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Publication# Optimal Convergence for Distributed Learning with Stochastic Gradient Methods and Spectral Algorithms

Abstract

We study generalization properties of distributed algorithms in the setting of nonparametric regression over a reproducing kernel Hilbert space (RKHS). We first investigate distributed stochastic gradient methods (SGM), with mini-batches and multi-passes over the data. We show that optimal generalization error bounds (up to logarithmic factor) can be retained for distributed SGM provided that the partition level is not too large. We then extend our results to spectral algorithms (SA), including kernel ridge regression (KRR), kernel principal component regression, and gradient methods. Our results show that distributed SGM has a smaller theoretical computational complexity, compared with distributed KRR and classic SGM. Moreover, even for a general non-distributed SA, they provide optimal, capacity-dependent convergence rates, for the case that the regression function may not be in the RKHS.

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Related concepts (3)

Algorithm

In mathematics and computer science, an algorithm (ˈælɡərɪðəm) is a finite sequence of rigorous instructions, typically used to solve a class of specific problems or to perform a computation. Algorithms are used as specifications for performing calculations and data processing. More advanced algorithms can use conditionals to divert the code execution through various routes (referred to as automated decision-making) and deduce valid inferences (referred to as automated reasoning), achieving automation eventually.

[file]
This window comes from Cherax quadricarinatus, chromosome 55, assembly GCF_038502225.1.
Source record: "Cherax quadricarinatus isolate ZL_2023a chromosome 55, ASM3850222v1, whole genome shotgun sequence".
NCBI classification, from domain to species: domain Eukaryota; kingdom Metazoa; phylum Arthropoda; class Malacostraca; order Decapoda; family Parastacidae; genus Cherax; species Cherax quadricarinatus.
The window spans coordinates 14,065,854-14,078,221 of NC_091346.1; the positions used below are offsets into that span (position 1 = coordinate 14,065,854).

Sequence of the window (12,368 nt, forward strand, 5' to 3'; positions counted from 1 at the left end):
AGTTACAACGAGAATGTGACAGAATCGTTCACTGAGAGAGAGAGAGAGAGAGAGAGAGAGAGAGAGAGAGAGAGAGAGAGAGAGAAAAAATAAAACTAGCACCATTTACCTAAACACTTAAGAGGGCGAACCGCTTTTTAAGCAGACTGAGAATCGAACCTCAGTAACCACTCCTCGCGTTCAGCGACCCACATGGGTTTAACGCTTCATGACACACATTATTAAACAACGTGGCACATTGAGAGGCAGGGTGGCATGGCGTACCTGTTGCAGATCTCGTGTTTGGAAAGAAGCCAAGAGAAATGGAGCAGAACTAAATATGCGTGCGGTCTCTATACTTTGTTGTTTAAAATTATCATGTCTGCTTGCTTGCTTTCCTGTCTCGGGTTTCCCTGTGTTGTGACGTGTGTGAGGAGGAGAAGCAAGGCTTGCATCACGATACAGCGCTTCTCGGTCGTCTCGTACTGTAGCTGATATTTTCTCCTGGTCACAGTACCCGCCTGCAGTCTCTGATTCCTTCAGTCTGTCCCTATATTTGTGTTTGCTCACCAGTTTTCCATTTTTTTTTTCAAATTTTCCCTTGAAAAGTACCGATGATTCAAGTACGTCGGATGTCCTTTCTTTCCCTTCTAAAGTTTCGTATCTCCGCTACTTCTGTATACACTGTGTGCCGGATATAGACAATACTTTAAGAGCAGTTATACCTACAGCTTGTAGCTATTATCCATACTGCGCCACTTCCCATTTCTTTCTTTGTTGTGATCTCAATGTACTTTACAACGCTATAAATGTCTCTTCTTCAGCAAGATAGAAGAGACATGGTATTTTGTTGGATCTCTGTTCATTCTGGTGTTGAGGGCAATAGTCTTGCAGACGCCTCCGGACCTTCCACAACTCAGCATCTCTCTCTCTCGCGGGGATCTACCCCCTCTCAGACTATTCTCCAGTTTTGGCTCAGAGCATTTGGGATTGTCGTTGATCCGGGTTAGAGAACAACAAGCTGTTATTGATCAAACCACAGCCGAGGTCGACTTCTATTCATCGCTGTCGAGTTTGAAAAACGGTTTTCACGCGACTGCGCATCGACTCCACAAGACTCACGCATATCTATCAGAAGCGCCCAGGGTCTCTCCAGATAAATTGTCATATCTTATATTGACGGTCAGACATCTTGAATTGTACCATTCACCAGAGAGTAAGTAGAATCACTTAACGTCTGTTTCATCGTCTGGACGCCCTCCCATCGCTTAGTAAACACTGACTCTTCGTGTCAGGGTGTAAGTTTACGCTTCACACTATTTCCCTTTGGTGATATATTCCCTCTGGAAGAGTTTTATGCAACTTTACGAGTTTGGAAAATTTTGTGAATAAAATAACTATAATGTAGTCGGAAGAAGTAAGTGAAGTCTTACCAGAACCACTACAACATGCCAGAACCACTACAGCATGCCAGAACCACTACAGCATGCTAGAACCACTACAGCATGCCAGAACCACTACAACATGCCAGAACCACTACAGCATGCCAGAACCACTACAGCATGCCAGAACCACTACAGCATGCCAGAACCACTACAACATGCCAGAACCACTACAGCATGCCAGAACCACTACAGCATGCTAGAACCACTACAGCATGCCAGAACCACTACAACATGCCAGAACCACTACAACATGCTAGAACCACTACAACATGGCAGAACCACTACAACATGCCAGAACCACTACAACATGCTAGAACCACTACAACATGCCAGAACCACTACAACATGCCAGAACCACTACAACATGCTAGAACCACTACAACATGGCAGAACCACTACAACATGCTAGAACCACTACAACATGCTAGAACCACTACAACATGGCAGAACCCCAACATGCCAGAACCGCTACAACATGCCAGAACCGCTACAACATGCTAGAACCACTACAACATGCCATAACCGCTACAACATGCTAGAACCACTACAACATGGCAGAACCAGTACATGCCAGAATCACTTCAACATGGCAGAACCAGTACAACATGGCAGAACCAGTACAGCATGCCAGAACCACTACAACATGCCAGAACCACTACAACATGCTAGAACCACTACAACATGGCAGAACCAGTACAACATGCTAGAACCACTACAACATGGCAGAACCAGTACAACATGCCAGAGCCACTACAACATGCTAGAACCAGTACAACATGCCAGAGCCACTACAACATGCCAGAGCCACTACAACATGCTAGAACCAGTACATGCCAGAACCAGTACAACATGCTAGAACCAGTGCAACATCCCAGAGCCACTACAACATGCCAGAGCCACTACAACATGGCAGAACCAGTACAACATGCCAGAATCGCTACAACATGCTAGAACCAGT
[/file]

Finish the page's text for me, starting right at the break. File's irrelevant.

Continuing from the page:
Stochastic gradient descent

Stochastic gradient descent (often abbreviated SGD) is an iterative method for optimizing an objective function with suitable smoothness properties (e.g. differentiable or subdifferentiable). It can be regarded as a stochastic approximation of gradient descent optimization, since it replaces the actual gradient (calculated from the entire data set) by an estimate thereof (calculated from a randomly selected subset of the data).

Reproducing kernel Hilbert space

In functional analysis (a branch of mathematics), a reproducing kernel Hilbert space (RKHS) is a Hilbert space of functions in which point evaluation is a continuous linear functional. Roughly speaking, this means that if two functions and in the RKHS are close in norm, i.e., is small, then and are also pointwise close, i.e., is small for all . The converse does not need to be true. Informally, this can be shown by looking at the supremum norm: the sequence of functions converges pointwise, but does not converge uniformly i.